In his article titled “Good Works” in the October 1, 2016 issue of the SB, Rev. R. Kleyn wrote in the section “The Place of Good Works:”

Although the Bible teaches good works, there is always an order: first salvation, then good works. Salvation is not based upon works, but rather salvation is the sovereign work of God by His grace and Spirit and it produces good works. Good works are a part of the salvation that God works in us.

Then later in that same section, after writing of “salvation from God’s point of view,” he writes in the next paragraph: “On the other hand, looking at salvation from our perspective, we see the same order: first salvation, then good works follow.”

As I see it, Rev. Kleyn is saying in regard to salvation and good works, on the one hand, “there is always an order: first salvation, then good works,” and on the other hand, “Good works are a part of salvation that God works in us.” So my question is: which is it? Are our good works separate from our salvation or part of our salvation?

It looks to me that either I missed something that was in the article, or something was missing from the article. Please note: I am not questioning the orthodoxy of the article, but rather asking for some clarity.

Cal Kalsbeek

Grand Rapids, Michigan


Dear Mr. Kalsbeek, Thank you for your question. I believe it helps us to think through the relationship of our good works to the grace of salvation.

When I speak of an order, first salvation, then good works, I do not mean to separate good works from salvation. Rather, by that order I mean these three things:

1. That our salvation is not based on any good works that God sees in us. In grace God comes to a depraved and unworthy sinner and brings salvation.

2. That good works are impossible apart from the sovereign saving work of God’s grace. All our doing of good works is a result of the grace of regeneration.

3. That in our conscious experience of God’s saving work, we first know, by faith, that we are in Jesus Christ and justified, and then in the response of gratitude, we begin to live in good works.

So, it is proper to say that good works follow our salvation, or to restate that, our doing of good works follows God’s saving of us.

Perhaps it helps, here, to see that Scripture does speak of salvation in the past tense. Titus 3:5 is an example of this: “Not by works of righteousness which we have done, but according to his mercy he saved us, by the washing of regeneration, and renewing of the Holy Ghost(Tit. 3:5).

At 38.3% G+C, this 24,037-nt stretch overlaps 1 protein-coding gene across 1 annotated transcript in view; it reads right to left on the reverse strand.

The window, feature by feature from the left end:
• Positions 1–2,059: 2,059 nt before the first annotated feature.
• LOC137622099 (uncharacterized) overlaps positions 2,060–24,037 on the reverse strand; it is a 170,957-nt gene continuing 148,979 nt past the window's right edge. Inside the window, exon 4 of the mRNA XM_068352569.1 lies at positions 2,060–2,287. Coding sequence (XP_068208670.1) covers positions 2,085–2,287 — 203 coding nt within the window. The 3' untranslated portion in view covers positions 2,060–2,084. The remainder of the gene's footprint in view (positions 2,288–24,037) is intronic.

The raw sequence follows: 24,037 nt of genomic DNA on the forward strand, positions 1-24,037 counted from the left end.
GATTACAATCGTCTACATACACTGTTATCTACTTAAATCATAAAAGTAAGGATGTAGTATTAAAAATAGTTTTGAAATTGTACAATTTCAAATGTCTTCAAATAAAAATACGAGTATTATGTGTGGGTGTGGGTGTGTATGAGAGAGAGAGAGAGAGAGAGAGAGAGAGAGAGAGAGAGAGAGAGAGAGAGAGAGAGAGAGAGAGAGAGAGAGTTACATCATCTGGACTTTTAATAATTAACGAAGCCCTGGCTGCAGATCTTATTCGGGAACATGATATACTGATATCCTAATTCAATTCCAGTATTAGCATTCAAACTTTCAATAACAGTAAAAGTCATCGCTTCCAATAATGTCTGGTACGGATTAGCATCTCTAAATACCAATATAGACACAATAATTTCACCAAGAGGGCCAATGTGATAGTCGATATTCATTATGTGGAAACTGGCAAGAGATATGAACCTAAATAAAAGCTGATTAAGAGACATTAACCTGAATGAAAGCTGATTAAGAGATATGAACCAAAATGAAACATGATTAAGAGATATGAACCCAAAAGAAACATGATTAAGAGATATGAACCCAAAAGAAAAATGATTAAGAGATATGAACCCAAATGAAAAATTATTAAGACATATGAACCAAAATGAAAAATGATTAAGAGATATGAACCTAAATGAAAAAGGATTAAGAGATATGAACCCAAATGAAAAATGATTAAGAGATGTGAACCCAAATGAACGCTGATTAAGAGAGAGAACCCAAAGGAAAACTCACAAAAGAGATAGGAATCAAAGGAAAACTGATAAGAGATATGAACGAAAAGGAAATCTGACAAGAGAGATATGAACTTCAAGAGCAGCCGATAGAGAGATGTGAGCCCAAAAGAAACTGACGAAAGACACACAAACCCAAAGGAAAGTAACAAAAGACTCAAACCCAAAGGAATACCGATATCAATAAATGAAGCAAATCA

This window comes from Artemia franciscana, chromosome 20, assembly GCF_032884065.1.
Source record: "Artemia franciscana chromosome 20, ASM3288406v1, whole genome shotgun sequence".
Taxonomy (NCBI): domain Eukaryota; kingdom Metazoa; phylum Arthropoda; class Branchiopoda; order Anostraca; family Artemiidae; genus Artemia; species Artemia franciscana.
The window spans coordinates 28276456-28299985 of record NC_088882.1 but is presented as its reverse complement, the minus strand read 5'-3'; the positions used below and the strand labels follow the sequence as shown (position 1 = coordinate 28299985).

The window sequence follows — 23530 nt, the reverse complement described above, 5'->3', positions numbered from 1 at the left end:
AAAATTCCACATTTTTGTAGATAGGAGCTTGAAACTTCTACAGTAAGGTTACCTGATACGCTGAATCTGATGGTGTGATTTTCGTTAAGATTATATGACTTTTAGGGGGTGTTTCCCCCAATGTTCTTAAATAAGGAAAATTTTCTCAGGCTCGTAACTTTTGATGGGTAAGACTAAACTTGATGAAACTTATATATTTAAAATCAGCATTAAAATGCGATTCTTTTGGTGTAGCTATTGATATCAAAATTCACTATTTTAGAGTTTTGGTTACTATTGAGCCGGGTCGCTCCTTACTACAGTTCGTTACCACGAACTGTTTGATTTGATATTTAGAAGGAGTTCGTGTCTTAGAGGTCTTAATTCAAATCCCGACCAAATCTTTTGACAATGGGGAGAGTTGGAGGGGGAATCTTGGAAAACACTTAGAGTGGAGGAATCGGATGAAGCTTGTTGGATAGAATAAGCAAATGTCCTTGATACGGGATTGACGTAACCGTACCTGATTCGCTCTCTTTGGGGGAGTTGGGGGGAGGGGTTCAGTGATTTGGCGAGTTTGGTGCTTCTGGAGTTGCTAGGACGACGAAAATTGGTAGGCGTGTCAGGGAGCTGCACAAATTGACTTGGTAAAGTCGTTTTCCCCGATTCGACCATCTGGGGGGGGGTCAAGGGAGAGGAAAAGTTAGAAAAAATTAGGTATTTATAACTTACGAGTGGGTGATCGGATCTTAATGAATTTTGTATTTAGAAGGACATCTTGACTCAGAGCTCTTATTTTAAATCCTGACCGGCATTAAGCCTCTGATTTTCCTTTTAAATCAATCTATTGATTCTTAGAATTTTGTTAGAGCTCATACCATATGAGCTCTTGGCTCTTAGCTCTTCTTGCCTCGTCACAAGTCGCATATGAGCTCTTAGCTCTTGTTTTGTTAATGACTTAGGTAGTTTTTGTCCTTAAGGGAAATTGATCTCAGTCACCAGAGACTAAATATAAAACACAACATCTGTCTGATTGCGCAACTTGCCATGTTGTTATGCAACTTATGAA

Three things are notable from this verse:

1. “He saved us” is past tense, describing something that has taken place in the past.

2. This “past” salvation is identified as the work of regeneration, the renewing of the Holy Ghost.

3. This initial work of God is wholly of grace, “not of works…but according to his mercy.”

It is subsequent to this work of grace that we begin to live in good works.

This, however, does not mean that our good works are separate from salvation. Rather, good works are a part of our salvation. They are part of our election (Eph. 2:10); they are merited for us on the cross by Jesus Christ (Tit. 2:14); they are one of God’s purposes in saving us (Tit. 2:14); and they are included in our regeneration.

In regeneration we are made new creatures; we are given the life of Jesus Christ; we are given the spiritual abilities to love and believe; and we are given new desires and powers to obey God. In the seed of regeneration is included all the potential to grow into a fruit-bearing Christian. This, in part, is what John means when he says “Whosoever is born of God doth not commit sin” (I John 3:9).

…it is impossible that those who are implanted into Christ by a true faith should not bring forth fruits of thankfulness (Heidelberg Catechism, Q&A 64).

—Rev. R. Kleyn